Citizens may get more talk time before police jurors

By Theresa Schmidt - bio | email

LAKE CHARLES, LA. (KPLC) -Calcasieu Police jurors keep order at meetings by enforcing certain rules-- such as who can talk and when. At this week's committee meeting,  one juror suggested they consider changing one rule to allow more talk time for citizens.

If you've ever been to a poorly run meeting, where rules of order are not enforced, you know it can quickly get out of control. But during Calcasieu Police Jury meetings they stick to rules of parliamentary procedure.  People have to be recognized to talk and stick to the topic at hand... Still, following such rules, such as requiring that an item be put on the agenda before a citizen can discuss it might seem a bit restrictive to some.

Police Juror Elizabeth Griffin expressed frustration when a citizen voicing a concern at their committee night meeting was interrupted when someone pointed out the item was not on the agenda. "We have our own Roberts Rules of Order. My concern is I'm upset that this was even brought up without anyone saying that we had to have a special motion but nevertheless we have it."

Yet administrator Bryan Beam points out the rules help assure that others interested get advance notice that a topic will come up. "So that there's notice it's being discussed so anybody else involved can be here as well. And that's afforded to all citizens. It's not against any one."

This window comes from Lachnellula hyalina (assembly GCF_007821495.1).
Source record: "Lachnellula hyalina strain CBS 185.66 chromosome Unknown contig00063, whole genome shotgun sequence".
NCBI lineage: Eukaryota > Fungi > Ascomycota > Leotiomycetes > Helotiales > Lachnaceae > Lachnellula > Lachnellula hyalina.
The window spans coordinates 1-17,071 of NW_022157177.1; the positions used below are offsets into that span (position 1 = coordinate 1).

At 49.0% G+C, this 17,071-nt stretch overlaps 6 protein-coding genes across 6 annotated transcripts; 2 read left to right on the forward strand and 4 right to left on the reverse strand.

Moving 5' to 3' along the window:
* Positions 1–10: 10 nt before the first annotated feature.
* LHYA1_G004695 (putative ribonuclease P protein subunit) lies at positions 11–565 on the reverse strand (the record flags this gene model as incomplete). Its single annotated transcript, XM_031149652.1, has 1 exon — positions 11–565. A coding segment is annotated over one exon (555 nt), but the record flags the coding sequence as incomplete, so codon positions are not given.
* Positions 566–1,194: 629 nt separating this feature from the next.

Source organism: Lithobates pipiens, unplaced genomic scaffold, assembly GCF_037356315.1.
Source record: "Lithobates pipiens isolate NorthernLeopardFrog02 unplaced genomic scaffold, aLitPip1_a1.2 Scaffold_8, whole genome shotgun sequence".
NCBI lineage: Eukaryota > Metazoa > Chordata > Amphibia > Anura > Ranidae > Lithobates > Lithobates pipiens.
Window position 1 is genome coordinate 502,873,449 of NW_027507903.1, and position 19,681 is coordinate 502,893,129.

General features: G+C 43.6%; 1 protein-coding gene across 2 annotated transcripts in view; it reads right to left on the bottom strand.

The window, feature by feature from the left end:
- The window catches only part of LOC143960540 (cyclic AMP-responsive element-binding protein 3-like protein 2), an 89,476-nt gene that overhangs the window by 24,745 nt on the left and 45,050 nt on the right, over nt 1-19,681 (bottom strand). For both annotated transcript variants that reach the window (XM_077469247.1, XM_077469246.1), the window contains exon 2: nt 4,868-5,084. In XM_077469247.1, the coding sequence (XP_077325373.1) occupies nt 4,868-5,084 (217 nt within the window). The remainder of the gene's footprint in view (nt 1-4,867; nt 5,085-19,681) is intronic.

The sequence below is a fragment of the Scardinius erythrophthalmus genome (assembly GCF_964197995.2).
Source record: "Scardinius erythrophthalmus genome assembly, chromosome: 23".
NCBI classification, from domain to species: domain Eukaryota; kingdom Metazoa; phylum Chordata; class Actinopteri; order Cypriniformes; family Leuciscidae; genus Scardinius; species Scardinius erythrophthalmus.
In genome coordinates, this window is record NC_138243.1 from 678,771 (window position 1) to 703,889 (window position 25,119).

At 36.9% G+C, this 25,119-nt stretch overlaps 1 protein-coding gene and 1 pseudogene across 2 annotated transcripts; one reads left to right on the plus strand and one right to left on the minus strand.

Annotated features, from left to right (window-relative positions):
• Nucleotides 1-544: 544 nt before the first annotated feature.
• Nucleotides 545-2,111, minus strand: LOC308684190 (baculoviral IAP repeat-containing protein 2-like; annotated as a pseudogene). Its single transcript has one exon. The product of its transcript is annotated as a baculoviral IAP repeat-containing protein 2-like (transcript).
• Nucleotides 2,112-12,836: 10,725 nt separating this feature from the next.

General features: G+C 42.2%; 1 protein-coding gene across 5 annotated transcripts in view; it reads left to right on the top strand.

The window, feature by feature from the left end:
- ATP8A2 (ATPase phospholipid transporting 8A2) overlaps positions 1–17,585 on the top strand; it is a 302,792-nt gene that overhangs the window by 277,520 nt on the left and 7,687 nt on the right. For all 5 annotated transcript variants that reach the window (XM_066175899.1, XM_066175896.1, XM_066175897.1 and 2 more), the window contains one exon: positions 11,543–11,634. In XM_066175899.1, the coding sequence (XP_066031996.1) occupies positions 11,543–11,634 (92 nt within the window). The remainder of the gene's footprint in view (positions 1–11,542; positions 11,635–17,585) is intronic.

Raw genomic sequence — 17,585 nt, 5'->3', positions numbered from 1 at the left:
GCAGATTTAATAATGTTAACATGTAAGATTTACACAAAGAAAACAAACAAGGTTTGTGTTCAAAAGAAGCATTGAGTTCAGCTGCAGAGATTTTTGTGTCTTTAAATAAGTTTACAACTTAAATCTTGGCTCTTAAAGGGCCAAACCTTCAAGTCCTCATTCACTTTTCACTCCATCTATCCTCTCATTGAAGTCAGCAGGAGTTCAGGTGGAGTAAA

The citizen who wanted to speak at this committee meeting was heard...but the debate prompted Juror Dennis Scott to suggest they consider changing their rules to allow citizens to speak up on any topic at the end of some meetings as some other public bodies do. "To where you allow anyone from the citizens who want to without being on the agenda because it's basically an item now. They get to come up."

Though Scott says there would still be restrictions.  "We give 'em three minutes, five minutes whatever but the general policy is you don't ask questions, you just let them voice. An idea the pro's and cons of which may itself bring a lot of debate down the road."

Scott indicated he'll get with staff to look into some of the ways other governmental bodies deal with allowing citizens to speak out on items that are not on the agenda.

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